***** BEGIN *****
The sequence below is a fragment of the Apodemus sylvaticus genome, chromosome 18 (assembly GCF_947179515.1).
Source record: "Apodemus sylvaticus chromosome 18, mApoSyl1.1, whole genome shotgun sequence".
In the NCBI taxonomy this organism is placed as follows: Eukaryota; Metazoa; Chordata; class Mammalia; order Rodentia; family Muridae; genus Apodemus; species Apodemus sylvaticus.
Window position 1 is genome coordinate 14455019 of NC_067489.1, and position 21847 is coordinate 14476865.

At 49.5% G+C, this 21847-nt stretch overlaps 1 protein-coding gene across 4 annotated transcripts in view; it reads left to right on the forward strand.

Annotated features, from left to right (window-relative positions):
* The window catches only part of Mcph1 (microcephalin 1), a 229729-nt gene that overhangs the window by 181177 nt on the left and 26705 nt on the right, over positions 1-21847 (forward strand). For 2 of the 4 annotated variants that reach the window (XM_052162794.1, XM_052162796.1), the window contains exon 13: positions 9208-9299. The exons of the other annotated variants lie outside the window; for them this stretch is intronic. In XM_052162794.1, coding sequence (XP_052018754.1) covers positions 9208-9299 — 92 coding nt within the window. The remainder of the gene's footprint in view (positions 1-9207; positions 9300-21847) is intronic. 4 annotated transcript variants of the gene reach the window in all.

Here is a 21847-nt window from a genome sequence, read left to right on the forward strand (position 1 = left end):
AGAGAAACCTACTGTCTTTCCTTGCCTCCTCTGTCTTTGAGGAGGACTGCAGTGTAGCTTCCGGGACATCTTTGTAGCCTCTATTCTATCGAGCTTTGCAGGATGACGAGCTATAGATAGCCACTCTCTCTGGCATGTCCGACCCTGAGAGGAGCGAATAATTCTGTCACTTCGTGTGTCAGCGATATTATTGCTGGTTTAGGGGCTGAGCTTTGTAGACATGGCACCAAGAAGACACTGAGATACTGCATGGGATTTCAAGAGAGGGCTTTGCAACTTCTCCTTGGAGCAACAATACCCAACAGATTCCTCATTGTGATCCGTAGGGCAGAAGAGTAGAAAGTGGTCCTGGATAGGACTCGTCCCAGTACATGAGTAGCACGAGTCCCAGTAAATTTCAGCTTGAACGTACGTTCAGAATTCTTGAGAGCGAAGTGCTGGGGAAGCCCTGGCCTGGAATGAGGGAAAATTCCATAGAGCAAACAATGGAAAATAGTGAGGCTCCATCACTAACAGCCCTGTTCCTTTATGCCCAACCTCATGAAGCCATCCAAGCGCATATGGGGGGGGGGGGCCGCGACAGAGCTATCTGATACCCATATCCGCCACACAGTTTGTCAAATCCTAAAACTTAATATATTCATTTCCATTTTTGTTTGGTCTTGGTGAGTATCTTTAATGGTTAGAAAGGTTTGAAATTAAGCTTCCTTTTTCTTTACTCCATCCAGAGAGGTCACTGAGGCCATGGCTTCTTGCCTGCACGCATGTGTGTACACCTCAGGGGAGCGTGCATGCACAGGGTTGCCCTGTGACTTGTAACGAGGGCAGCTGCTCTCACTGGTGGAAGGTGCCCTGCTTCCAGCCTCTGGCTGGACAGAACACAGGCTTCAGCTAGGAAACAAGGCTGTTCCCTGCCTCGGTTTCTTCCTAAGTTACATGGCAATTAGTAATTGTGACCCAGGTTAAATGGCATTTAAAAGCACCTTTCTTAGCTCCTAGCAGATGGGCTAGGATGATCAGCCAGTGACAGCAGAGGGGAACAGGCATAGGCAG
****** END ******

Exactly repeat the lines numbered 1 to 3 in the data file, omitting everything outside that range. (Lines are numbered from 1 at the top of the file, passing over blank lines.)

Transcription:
The sequence below is a fragment of the Apodemus sylvaticus genome, chromosome 18 (assembly GCF_947179515.1).
Source record: "Apodemus sylvaticus chromosome 18, mApoSyl1.1, whole genome shotgun sequence".
In the NCBI taxonomy this organism is placed as follows: Eukaryota; Metazoa; Chordata; class Mammalia; order Rodentia; family Muridae; genus Apodemus; species Apodemus sylvaticus.